People who have not been vaccinated against the measles virus should mark their homes with red flags, Samoan officials announced Tuesday.
The decree comes amid a devastating outbreak of measles, which was declared in October. As of December 3, officials have recorded 4,052 cases, 171 of which were recorded within the 24 hours before the tally. Officials also reported 60 deaths, 52 of which were in children aged 0 to 4 years old.
The outbreak has flourished after the vaccination rate of infants plunged to an estimated 31 percent last year. Health officials linked the drop in vaccination to the tragic deaths of two infants, who were given measles vaccines tainted with fatal doses of muscle relaxant. Two nurses were convicted in the cases and sentenced to five years in prison. Despite the convictions, anti-vaccine advocates have used the cases to drum up fear of vaccines.
As the outbreak took off last month, the Samoan government declared a state of emergency. It has closed schools, banned children from to public gatherings, and begun a mass vaccination campaign. Samoa has since vaccinated over 58,000 people.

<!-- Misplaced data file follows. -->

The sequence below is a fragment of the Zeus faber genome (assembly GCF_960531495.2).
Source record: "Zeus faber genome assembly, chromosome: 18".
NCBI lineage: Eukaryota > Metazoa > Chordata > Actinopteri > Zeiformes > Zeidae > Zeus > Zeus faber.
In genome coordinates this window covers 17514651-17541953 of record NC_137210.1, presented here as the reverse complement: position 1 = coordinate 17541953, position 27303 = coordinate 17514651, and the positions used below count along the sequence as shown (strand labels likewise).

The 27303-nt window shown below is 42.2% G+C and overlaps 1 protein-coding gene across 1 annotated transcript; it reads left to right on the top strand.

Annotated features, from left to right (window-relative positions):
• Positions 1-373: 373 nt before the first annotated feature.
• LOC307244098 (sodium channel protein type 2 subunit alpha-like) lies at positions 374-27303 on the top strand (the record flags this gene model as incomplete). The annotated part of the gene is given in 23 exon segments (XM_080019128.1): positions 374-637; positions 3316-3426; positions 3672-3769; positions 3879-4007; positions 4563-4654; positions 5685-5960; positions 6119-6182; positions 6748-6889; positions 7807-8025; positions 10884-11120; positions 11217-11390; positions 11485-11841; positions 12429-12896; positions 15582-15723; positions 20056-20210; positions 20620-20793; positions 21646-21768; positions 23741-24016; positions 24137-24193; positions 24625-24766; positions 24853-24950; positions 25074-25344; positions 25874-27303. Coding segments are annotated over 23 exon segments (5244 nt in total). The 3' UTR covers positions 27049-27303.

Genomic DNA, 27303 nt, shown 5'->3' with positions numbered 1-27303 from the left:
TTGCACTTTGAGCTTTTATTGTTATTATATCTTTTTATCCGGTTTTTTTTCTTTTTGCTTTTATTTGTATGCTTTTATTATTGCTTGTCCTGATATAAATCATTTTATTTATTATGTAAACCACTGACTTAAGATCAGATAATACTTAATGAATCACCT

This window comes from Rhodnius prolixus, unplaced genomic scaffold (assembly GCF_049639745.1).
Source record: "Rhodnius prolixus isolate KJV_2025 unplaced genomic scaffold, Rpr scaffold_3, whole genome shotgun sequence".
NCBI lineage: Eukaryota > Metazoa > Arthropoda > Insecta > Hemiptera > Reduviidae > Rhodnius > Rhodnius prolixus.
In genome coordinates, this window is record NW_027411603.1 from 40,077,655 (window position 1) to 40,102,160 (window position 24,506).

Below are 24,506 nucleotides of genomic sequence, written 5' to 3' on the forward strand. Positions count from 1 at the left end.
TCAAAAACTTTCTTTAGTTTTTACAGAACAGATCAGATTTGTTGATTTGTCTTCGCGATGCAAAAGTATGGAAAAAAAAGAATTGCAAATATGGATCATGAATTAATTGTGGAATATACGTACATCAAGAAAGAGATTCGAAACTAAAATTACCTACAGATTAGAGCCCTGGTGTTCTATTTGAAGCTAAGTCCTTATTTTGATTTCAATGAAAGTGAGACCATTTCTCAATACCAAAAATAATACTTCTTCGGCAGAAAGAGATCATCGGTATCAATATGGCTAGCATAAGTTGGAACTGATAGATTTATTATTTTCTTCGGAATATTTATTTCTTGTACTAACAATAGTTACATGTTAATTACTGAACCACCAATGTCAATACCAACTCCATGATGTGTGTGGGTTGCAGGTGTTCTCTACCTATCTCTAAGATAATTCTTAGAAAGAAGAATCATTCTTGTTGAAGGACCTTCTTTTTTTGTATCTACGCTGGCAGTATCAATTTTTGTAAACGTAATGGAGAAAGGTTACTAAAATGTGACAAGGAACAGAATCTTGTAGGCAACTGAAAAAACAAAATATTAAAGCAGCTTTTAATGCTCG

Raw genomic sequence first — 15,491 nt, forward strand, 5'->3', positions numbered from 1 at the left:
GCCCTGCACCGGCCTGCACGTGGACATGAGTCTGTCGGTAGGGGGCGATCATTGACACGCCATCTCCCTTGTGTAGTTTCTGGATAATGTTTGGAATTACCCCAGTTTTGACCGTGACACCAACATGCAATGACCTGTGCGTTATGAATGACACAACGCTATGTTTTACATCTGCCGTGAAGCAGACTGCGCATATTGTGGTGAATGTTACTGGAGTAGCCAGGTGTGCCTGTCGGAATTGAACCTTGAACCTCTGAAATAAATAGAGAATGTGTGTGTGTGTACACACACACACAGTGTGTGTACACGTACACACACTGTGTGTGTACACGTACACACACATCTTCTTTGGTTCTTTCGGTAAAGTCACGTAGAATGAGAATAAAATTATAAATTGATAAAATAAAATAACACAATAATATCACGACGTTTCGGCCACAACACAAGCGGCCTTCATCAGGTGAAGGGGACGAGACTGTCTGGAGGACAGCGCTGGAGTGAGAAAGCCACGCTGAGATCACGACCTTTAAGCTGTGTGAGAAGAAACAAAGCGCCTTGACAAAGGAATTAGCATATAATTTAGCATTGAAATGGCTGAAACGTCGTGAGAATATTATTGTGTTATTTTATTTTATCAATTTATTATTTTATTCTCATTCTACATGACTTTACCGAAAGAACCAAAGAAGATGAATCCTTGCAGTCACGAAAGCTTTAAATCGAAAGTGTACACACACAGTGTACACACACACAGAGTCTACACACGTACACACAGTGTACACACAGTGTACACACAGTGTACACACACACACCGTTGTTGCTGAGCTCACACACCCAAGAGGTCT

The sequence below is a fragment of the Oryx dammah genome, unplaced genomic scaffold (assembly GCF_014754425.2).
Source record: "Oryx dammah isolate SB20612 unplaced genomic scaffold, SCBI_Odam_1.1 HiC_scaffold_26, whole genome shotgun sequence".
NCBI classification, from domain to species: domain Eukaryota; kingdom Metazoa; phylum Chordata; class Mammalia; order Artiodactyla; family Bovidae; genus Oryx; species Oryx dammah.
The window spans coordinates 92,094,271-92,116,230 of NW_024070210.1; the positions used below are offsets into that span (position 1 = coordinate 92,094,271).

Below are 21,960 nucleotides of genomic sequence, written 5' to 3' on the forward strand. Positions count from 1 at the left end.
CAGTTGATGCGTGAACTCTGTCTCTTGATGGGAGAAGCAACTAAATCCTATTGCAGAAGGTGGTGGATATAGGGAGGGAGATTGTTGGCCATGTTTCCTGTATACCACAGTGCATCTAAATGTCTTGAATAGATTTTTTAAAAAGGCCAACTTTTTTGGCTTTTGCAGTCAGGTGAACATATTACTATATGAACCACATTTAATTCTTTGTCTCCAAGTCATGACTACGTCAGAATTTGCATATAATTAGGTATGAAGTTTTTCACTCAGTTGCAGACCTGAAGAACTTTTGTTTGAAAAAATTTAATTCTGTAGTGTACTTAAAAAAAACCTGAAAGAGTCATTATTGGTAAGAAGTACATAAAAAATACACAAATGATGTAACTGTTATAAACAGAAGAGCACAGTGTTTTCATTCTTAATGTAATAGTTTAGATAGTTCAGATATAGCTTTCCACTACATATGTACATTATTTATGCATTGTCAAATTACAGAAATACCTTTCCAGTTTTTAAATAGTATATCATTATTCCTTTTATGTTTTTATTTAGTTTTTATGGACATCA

Earlier this week, Samoan Prime Minister Tuilaepa Sailele Malielegaoi announced that the government would shut down entirely on Thursday, December 5, and Friday, December 6, to help public servants carry out the door-to-door vaccination campaign.
But as the case and death counts continued to climb, officials took an extra measure to mark the homes of the unvaccinated.
“The public is hereby advised to tie a red cloth or red flag in front of their houses and near the road to indicate that family members have not been vaccinated,” a government announcement released Tuesday read. “The red mark makes it easier for the teams to identify households for vaccinations.”
Anti-vaccine advocates, meanwhile, are protesting the vaccination campaign and have compared the government to Nazis, using the hashtag #NaziSamoa on Twitter.
Editor’s note: This post was updated to clarify that the directive is an advisory.